Faculty Op-Ed: Ignoring ESG Risk Factors Could be Hazardous to Your Wealth
Faculty | Aug 08, 2023 | Gabelli School of Business
ESG investing has reached a political flashpoint in the U.S. Florida has barred state pension fund managers from considering environmental, social, and governance (ESG) factors when choosing investments and prohibited state and local governments from weighing ESG factors when selecting investments. A coalition of 18 Republican governors has agreed to follow Florida’s lead and bar consideration of ESG factors.
This extreme prescription notwithstanding, portfolio managers would be wise to take risk-related ESG factors into account when applying traditional portfolio risk-return metrics. ESG risk is an important portfolio risk. Ignoring the information ESG factors convey about this risk leaves a portfolio exposed to poorer returns relative to the amount of material ESG risk it bears.
ESG investing is complicated because it involves what economists call externalities. These include negative externalities like emitting more greenhouse gases (GHG) as well as positive externalities like cutting GHG emissions that affect parties outside the business. Belching GHG into the Earth’s atmosphere can benefit company shareholders at the expense of external parties who bear the cost of the incremental impact on climate change. Likewise, cutting GHG emissions is expensive for shareholders, who bear the cost while external parties reap the benefits.
Nevertheless, positive externalities can benefit shareholders in two ways. They can burnish a company’s reputation. Strengthening a company’s image can produce long-term value. Second, lowering GHG emissions attenuates a firm’s climate change transition risk. The anti-ESG movement focuses too much on immediate monetary costs while underestimating shareholder-value creation.
Research by one of the co-authors of this article [link] demonstrates that investors integrate ESG factors into investment decision-making for these two distinct reasons. One is non-pecuniary. Some investors believe sustainable investments will make the world better off. They are willing to sacrifice some of their pecuniary return for the non-pecuniary benefit. The other motive is pecuniary. Risk averse investors seek ESG-risk-mitigating investments. They, too, are willing to sacrifice some of their investment return to lower investment risk.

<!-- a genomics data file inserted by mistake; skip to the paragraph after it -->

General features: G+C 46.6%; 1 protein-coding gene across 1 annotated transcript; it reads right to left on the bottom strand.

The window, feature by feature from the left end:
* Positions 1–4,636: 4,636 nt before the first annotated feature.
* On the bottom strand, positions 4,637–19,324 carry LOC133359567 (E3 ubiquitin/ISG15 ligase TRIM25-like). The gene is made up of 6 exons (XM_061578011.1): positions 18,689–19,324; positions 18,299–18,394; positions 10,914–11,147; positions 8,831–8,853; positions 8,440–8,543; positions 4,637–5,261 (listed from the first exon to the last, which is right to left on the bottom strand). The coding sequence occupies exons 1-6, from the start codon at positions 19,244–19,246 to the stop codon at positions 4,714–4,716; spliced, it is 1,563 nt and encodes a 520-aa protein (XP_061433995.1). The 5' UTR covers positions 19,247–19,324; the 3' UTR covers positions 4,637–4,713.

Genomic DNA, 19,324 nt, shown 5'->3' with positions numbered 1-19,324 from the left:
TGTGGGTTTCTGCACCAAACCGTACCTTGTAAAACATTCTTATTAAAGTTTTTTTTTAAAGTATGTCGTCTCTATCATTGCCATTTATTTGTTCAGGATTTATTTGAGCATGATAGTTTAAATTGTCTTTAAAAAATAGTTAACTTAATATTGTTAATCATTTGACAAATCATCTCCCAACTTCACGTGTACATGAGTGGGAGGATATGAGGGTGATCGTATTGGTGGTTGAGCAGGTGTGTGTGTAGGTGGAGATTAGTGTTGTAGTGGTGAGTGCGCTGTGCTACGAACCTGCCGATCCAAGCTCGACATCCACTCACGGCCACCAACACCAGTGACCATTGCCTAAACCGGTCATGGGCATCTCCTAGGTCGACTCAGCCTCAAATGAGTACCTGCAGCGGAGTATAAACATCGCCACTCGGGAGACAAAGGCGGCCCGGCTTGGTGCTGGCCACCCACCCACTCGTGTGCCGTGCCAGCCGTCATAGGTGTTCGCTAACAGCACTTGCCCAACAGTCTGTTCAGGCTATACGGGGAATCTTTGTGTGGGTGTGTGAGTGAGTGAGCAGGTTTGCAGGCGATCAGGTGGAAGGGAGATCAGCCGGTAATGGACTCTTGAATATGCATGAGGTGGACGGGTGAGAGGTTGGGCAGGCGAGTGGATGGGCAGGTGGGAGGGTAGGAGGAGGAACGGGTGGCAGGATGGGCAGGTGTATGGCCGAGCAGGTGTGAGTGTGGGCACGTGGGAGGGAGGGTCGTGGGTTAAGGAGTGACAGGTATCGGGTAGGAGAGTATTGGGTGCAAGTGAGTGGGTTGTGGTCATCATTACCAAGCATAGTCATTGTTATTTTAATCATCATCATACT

ESG investing’s critics, like the Republican coalition, ignore the pecuniary ESG motive. That is why their investment policy prescription is ill-advised. A sustainable investment that reduces exposure to macro-level ESG risk will likely have an expected return that is less than the expected return of a comparable non-ESG investment due to the risk-return trade-off that characterizes investing. But the reduction in non-diversifiable ESG risk means that the expected risk-adjusted return could nevertheless match or exceed the non-ESG alternative’s expected risk-adjusted return.
Risk-adjusted returns are what really matter to risk-averse investors. [link] Portfolio choice depends on carefully balancing portfolio risk and expected return. Higher returns and lower risk both make a risk-averse investor better off. Unfortunately, ESG investing’s critics overlook the information that ESG risk factors can convey: the exposure to systematic ESG risk. Ignoring a significant component of portfolio risk will penalize a portfolio’s rate of return when the risk materializes.
Indeed, research finds ESG factors do convey useful information. [link] We agree that an investor should not blindly base investment decisions on a stock’s ESG rating. But certain ESG rating metrics are informative of ESG risk. You would never know that from the debate over ESG investing. Critics of ESG investing treat all ESG strategies as homogeneous ignoring the risk reduction.